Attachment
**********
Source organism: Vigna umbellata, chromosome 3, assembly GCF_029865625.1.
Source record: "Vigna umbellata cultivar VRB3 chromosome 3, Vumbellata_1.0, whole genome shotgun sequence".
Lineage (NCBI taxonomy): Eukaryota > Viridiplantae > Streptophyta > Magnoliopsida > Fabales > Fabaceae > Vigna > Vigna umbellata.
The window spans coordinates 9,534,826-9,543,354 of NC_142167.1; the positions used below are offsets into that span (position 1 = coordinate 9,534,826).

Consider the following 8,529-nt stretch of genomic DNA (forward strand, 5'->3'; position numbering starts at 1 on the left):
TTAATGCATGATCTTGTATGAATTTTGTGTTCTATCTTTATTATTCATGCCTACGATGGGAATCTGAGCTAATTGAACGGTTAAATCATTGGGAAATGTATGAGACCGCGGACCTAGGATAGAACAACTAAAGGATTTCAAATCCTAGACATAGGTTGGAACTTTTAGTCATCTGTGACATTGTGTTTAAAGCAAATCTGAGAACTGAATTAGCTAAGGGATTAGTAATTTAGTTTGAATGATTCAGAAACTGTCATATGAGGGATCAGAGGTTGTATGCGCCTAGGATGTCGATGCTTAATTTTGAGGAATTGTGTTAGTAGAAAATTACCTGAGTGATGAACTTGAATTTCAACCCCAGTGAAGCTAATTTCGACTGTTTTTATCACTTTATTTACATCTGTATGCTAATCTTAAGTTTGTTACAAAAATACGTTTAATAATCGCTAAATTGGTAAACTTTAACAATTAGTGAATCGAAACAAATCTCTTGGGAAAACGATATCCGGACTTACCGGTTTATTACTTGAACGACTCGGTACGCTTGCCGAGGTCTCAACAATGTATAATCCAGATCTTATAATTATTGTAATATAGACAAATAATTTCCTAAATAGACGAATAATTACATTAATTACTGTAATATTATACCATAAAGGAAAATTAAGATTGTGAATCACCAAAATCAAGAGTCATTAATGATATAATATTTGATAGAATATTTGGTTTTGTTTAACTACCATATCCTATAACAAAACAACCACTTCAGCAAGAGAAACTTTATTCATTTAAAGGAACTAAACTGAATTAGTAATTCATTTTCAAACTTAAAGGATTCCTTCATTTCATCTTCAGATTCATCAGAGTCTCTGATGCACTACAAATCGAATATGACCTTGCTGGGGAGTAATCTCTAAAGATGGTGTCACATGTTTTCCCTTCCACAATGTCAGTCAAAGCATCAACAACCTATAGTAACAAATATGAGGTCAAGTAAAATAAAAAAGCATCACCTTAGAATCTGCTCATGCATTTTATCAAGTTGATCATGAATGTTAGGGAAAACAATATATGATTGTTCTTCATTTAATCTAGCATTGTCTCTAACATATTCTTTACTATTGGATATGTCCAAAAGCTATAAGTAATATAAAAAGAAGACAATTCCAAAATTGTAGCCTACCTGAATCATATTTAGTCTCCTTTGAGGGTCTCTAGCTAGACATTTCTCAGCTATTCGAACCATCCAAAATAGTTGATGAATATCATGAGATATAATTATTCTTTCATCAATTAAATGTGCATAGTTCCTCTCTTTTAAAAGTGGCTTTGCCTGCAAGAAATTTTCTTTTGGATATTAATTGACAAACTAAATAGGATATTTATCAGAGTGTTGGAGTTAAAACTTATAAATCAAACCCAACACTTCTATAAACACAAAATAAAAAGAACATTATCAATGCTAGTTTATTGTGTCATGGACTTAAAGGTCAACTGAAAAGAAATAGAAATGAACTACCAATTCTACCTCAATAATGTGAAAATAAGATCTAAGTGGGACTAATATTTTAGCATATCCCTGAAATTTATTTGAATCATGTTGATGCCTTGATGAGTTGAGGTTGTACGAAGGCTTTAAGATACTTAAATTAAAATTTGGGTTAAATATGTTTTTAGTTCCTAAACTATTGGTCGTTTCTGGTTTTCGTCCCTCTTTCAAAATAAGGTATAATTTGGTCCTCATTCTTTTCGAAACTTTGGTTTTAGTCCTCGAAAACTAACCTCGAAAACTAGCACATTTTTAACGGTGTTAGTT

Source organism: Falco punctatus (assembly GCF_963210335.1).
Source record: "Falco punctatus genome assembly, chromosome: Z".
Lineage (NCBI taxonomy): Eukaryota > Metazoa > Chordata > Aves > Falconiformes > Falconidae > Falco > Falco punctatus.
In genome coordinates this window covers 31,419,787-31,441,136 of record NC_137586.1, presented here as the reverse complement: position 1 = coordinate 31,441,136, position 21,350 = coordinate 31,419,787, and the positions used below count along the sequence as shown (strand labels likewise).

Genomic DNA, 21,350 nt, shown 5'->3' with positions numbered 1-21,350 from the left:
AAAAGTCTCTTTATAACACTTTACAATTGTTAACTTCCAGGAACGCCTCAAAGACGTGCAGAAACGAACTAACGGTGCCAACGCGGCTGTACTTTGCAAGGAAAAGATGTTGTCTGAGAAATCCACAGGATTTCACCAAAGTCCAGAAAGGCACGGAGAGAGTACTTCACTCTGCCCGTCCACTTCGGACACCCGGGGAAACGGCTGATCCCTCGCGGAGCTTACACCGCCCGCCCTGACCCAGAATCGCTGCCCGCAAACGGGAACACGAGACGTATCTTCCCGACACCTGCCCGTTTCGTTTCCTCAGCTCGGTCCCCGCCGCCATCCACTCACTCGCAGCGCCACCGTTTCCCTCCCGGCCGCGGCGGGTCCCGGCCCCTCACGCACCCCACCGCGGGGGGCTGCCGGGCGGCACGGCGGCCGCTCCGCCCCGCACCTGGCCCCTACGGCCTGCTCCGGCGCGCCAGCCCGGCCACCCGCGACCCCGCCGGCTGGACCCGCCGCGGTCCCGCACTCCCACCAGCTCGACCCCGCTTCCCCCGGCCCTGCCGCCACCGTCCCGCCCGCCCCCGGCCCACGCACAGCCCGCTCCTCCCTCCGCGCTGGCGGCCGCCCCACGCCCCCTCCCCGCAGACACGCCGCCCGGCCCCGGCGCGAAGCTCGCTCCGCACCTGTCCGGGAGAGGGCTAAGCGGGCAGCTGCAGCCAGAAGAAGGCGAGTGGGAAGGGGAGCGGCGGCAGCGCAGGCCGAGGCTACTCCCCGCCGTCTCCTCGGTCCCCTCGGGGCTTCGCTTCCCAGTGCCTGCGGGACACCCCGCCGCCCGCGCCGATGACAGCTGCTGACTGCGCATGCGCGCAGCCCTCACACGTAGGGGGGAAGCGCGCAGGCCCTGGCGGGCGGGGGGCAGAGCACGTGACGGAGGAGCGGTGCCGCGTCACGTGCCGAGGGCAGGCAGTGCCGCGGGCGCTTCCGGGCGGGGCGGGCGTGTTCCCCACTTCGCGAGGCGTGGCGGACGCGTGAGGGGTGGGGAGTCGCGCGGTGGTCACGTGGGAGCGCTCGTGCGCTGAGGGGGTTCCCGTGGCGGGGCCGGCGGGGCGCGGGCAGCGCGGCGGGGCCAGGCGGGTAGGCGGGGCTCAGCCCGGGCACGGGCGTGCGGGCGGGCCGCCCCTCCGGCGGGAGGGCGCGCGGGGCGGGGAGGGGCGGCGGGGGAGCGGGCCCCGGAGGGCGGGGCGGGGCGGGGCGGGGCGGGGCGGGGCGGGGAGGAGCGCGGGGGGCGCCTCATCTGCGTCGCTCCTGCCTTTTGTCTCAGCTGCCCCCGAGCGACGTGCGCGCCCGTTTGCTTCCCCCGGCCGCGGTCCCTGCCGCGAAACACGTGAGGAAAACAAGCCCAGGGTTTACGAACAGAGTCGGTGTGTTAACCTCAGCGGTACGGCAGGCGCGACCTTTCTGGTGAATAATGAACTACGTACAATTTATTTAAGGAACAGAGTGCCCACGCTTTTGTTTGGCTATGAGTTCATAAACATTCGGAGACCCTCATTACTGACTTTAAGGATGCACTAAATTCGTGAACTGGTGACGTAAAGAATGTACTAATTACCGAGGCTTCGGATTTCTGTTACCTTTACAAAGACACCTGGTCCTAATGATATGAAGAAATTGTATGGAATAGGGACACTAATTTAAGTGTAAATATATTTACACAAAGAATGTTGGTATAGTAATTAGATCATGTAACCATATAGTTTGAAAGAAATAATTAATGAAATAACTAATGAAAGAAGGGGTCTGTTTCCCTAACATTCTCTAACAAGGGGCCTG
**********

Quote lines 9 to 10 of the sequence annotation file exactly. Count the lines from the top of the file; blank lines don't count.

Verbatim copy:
Lineage (NCBI taxonomy): Eukaryota > Metazoa > Chordata > Aves > Falconiformes > Falconidae > Falco > Falco punctatus.
In genome coordinates this window covers 31,419,787-31,441,136 of record NC_137586.1, presented here as the reverse complement: position 1 = coordinate 31,441,136, position 21,350 = coordinate 31,419,787, and the positions used below count along the sequence as shown (strand labels likewise).